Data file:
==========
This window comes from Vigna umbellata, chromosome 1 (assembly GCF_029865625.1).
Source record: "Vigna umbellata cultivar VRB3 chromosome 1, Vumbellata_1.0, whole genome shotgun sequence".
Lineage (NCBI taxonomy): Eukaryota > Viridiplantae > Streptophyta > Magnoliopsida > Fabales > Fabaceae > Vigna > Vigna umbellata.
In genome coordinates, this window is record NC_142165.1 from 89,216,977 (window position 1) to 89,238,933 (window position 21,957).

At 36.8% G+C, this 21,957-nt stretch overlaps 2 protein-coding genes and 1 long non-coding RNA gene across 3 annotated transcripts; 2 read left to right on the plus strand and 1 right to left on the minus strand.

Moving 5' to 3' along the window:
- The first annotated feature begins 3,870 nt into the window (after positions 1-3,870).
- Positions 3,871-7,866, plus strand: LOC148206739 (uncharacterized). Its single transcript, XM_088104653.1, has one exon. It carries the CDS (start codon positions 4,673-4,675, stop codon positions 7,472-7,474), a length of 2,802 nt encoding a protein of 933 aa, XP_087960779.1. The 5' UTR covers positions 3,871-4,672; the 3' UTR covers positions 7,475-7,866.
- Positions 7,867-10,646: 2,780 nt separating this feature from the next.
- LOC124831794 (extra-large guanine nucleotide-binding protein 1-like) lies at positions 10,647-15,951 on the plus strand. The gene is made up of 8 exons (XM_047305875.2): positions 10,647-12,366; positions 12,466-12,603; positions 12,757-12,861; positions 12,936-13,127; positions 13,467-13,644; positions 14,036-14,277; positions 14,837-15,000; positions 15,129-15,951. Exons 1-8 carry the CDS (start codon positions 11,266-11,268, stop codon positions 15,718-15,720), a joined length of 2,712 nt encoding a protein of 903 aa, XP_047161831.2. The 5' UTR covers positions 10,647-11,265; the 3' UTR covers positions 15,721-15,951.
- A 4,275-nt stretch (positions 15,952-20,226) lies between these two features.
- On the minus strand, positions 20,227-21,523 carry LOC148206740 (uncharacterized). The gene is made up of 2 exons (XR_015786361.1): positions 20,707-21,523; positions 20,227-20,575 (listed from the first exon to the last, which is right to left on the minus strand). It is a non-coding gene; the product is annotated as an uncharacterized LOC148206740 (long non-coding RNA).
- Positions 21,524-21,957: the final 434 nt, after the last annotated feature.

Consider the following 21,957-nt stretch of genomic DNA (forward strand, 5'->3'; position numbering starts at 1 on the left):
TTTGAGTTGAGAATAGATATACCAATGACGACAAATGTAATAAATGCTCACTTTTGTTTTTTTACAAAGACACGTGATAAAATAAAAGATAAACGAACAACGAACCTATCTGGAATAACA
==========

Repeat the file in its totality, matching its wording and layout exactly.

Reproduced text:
This window comes from Vigna umbellata, chromosome 1 (assembly GCF_029865625.1).
Source record: "Vigna umbellata cultivar VRB3 chromosome 1, Vumbellata_1.0, whole genome shotgun sequence".
Lineage (NCBI taxonomy): Eukaryota > Viridiplantae > Streptophyta > Magnoliopsida > Fabales > Fabaceae > Vigna > Vigna umbellata.
In genome coordinates, this window is record NC_142165.1 from 89,216,977 (window position 1) to 89,238,933 (window position 21,957).

At 36.8% G+C, this 21,957-nt stretch overlaps 2 protein-coding genes and 1 long non-coding RNA gene across 3 annotated transcripts; 2 read left to right on the plus strand and 1 right to left on the minus strand.

Moving 5' to 3' along the window:
- The first annotated feature begins 3,870 nt into the window (after positions 1-3,870).
- Positions 3,871-7,866, plus strand: LOC148206739 (uncharacterized). Its single transcript, XM_088104653.1, has one exon. It carries the CDS (start codon positions 4,673-4,675, stop codon positions 7,472-7,474), a length of 2,802 nt encoding a protein of 933 aa, XP_087960779.1. The 5' UTR covers positions 3,871-4,672; the 3' UTR covers positions 7,475-7,866.
- Positions 7,867-10,646: 2,780 nt separating this feature from the next.
- LOC124831794 (extra-large guanine nucleotide-binding protein 1-like) lies at positions 10,647-15,951 on the plus strand. The gene is made up of 8 exons (XM_047305875.2): positions 10,647-12,366; positions 12,466-12,603; positions 12,757-12,861; positions 12,936-13,127; positions 13,467-13,644; positions 14,036-14,277; positions 14,837-15,000; positions 15,129-15,951. Exons 1-8 carry the CDS (start codon positions 11,266-11,268, stop codon positions 15,718-15,720), a joined length of 2,712 nt encoding a protein of 903 aa, XP_047161831.2. The 5' UTR covers positions 10,647-11,265; the 3' UTR covers positions 15,721-15,951.
- A 4,275-nt stretch (positions 15,952-20,226) lies between these two features.
- On the minus strand, positions 20,227-21,523 carry LOC148206740 (uncharacterized). The gene is made up of 2 exons (XR_015786361.1): positions 20,707-21,523; positions 20,227-20,575 (listed from the first exon to the last, which is right to left on the minus strand). It is a non-coding gene; the product is annotated as an uncharacterized LOC148206740 (long non-coding RNA).
- Positions 21,524-21,957: the final 434 nt, after the last annotated feature.

Consider the following 21,957-nt stretch of genomic DNA (forward strand, 5'->3'; position numbering starts at 1 on the left):
TTTGAGTTGAGAATAGATATACCAATGACGACAAATGTAATAAATGCTCACTTTTGTTTTTTTACAAAGACACGTGATAAAATAAAAGATAAACGAACAACGAACCTATCTGGAATAACA